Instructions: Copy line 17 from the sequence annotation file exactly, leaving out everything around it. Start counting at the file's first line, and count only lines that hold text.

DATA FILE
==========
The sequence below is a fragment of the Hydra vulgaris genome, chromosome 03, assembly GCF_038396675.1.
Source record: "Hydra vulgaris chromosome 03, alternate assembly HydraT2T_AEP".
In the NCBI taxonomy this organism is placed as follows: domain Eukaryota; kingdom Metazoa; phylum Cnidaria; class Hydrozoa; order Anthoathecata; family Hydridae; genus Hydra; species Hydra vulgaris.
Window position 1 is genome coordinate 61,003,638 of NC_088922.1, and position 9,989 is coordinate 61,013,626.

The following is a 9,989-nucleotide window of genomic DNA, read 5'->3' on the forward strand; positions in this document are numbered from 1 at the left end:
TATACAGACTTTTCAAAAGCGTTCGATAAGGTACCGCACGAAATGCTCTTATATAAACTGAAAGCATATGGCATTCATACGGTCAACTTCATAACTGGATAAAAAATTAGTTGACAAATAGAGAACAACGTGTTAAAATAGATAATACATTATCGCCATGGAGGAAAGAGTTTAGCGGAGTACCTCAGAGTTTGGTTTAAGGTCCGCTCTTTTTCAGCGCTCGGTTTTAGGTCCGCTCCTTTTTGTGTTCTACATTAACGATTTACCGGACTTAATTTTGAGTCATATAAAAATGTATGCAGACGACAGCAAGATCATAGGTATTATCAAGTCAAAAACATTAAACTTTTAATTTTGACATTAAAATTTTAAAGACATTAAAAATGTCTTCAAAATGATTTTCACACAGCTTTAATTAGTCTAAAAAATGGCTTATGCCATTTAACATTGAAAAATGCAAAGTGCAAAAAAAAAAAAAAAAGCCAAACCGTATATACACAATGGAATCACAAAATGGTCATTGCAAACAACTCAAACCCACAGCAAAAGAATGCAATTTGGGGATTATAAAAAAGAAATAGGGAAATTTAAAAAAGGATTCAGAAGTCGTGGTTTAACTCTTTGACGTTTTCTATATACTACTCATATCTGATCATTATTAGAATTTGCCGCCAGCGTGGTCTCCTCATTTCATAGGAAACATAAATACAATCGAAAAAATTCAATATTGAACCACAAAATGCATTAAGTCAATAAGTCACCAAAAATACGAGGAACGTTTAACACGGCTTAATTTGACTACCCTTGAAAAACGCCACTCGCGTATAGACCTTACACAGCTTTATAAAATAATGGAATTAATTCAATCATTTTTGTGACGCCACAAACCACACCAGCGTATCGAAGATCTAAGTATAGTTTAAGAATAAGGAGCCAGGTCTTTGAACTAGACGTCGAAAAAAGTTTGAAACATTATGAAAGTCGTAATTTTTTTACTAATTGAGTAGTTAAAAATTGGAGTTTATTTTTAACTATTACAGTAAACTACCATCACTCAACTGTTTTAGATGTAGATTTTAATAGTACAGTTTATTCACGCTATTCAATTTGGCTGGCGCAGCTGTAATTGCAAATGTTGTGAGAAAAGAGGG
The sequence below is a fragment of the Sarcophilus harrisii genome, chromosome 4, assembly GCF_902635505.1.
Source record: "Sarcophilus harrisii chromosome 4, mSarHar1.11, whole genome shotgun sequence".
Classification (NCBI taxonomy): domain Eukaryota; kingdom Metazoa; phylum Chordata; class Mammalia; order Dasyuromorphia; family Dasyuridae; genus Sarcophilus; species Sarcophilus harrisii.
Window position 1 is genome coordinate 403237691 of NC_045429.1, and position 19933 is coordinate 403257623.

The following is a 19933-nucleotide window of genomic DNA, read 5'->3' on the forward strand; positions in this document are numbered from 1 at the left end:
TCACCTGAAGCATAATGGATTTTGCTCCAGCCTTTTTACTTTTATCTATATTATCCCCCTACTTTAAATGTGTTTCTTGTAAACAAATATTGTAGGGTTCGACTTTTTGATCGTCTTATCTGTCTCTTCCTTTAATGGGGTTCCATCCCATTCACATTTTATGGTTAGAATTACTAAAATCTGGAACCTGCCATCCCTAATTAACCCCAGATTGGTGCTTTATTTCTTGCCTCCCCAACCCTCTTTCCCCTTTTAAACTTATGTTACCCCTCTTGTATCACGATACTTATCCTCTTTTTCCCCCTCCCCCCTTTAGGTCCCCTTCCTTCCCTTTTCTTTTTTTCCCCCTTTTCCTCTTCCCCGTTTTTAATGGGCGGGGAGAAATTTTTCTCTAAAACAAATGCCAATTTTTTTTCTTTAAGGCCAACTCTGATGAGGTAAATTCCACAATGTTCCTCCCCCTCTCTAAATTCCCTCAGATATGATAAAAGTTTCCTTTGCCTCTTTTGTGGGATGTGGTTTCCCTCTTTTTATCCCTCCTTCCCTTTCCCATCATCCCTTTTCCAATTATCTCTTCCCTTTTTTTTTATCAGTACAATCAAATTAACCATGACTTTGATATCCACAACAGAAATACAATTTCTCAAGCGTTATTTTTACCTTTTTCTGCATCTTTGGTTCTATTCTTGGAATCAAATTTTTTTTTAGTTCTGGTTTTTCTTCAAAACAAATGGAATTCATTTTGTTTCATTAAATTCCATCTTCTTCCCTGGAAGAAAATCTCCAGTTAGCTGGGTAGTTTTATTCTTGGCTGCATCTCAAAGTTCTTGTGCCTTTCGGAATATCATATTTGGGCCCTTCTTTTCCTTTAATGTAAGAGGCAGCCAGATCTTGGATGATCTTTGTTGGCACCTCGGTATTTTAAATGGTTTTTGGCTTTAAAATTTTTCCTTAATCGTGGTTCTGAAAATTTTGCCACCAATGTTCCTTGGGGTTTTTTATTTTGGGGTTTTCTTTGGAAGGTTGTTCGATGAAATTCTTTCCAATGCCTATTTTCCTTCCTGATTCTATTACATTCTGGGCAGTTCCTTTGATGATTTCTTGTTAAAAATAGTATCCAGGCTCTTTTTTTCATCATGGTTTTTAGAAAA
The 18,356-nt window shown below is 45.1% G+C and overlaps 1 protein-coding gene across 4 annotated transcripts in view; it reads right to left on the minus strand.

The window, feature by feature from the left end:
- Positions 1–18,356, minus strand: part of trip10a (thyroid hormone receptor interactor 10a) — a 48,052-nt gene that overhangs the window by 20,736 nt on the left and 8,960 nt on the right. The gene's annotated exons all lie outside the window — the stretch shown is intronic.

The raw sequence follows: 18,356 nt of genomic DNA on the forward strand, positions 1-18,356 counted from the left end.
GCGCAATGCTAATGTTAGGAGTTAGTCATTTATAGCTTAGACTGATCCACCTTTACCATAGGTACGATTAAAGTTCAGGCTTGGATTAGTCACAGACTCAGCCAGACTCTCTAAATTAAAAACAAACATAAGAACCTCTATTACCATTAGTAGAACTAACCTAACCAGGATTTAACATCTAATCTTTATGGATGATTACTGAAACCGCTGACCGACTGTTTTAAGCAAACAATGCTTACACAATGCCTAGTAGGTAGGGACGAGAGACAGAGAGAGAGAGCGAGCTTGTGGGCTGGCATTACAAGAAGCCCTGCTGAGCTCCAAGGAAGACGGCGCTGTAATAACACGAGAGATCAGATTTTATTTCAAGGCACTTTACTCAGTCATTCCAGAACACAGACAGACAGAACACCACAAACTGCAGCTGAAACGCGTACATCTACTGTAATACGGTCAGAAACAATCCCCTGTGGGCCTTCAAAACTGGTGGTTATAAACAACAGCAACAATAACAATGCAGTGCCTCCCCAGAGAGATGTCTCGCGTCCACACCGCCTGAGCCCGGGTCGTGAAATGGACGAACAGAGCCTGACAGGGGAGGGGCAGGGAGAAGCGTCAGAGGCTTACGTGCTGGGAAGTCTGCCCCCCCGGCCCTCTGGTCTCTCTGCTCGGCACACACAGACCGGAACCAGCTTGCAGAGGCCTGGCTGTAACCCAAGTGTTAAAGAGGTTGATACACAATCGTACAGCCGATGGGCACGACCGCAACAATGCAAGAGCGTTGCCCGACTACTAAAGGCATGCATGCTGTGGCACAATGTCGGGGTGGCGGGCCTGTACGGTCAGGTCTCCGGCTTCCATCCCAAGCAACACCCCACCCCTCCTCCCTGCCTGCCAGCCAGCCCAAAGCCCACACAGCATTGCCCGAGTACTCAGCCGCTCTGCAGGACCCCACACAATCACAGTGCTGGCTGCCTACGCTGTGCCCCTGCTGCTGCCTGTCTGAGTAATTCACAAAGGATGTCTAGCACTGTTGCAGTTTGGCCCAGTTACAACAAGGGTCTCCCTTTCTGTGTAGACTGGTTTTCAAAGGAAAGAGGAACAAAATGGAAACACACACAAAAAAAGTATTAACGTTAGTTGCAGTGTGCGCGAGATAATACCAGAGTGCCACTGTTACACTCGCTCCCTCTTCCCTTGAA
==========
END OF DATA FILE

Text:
GCGCAATGCTAATGTTAGGAGTTAGTCATTTATAGCTTAGACTGATCCACCTTTACCATAGGTACGATTAAAGTTCAGGCTTGGATTAGTCACAGACTCAGCCAGACTCTCTAAATTAAAAACAAACATAAGAACCTCTATTACCATTAGTAGAACTAACCTAACCAGGATTTAACATCTAATCTTTATGGATGATTACTGAAACCGCTGACCGACTGTTTTAAGCAAACAATGCTTACACAATGCCTAGTAGGTAGGGACGAGAGACAGAGAGAGAGAGCGAGCTTGTGGGCTGGCATTACAAGAAGCCCTGCTGAGCTCCAAGGAAGACGGCGCTGTAATAACACGAGAGATCAGATTTTATTTCAAGGCACTTTACTCAGTCATTCCAGAACACAGACAGACAGAACACCACAAACTGCAGCTGAAACGCGTACATCTACTGTAATACGGTCAGAAACAATCCCCTGTGGGCCTTCAAAACTGGTGGTTATAAACAACAGCAACAATAACAATGCAGTGCCTCCCCAGAGAGATGTCTCGCGTCCACACCGCCTGAGCCCGGGTCGTGAAATGGACGAACAGAGCCTGACAGGGGAGGGGCAGGGAGAAGCGTCAGAGGCTTACGTGCTGGGAAGTCTGCCCCCCCGGCCCTCTGGTCTCTCTGCTCGGCACACACAGACCGGAACCAGCTTGCAGAGGCCTGGCTGTAACCCAAGTGTTAAAGAGGTTGATACACAATCGTACAGCCGATGGGCACGACCGCAACAATGCAAGAGCGTTGCCCGACTACTAAAGGCATGCATGCTGTGGCACAATGTCGGGGTGGCGGGCCTGTACGGTCAGGTCTCCGGCTTCCATCCCAAGCAACACCCCACCCCTCCTCCCTGCCTGCCAGCCAGCCCAAAGCCCACACAGCATTGCCCGAGTACTCAGCCGCTCTGCAGGACCCCACACAATCACAGTGCTGGCTGCCTACGCTGTGCCCCTGCTGCTGCCTGTCTGAGTAATTCACAAAGGATGTCTAGCACTGTTGCAGTTTGGCCCAGTTACAACAAGGGTCTCCCTTTCTGTGTAGACTGGTTTTCAAAGGAAAGAGGAACAAAATGGAAACACACACAAAAAAAGTATTAACGTTAGTTGCAGTGTGCGCGAGATAATACCAGAGTGCCACTGTTACACTCGCTCCCTCTTCCCTTGAA